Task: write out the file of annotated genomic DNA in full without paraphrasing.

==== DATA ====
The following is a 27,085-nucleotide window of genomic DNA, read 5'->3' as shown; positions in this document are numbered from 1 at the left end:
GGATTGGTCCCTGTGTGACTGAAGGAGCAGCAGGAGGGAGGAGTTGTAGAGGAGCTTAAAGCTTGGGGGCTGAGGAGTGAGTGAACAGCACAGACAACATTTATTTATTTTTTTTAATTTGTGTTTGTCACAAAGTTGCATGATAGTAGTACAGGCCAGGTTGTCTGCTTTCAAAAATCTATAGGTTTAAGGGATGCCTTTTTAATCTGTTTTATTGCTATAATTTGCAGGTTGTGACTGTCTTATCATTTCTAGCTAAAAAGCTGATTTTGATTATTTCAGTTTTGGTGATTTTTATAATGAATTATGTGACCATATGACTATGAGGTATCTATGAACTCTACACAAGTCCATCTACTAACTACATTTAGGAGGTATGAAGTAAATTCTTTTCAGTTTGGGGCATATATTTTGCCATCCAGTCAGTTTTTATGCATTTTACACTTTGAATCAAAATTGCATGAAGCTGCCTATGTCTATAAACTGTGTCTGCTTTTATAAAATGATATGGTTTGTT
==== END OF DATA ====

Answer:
The following is a 27,085-nucleotide window of genomic DNA, read 5'->3' as shown; positions in this document are numbered from 1 at the left end:
GGATTGGTCCCTGTGTGACTGAAGGAGCAGCAGGAGGGAGGAGTTGTAGAGGAGCTTAAAGCTTGGGGGCTGAGGAGTGAGTGAACAGCACAGACAACATTTATTTATTTTTTTTAATTTGTGTTTGTCACAAAGTTGCATGATAGTAGTACAGGCCAGGTTGTCTGCTTTCAAAAATCTATAGGTTTAAGGGATGCCTTTTTAATCTGTTTTATTGCTATAATTTGCAGGTTGTGACTGTCTTATCATTTCTAGCTAAAAAGCTGATTTTGATTATTTCAGTTTTGGTGATTTTTATAATGAATTATGTGACCATATGACTATGAGGTATCTATGAACTCTACACAAGTCCATCTACTAACTACATTTAGGAGGTATGAAGTAAATTCTTTTCAGTTTGGGGCATATATTTTGCCATCCAGTCAGTTTTTATGCATTTTACACTTTGAATCAAAATTGCATGAAGCTGCCTATGTCTATAAACTGTGTCTGCTTTTATAAAATGATATGGTTTGTT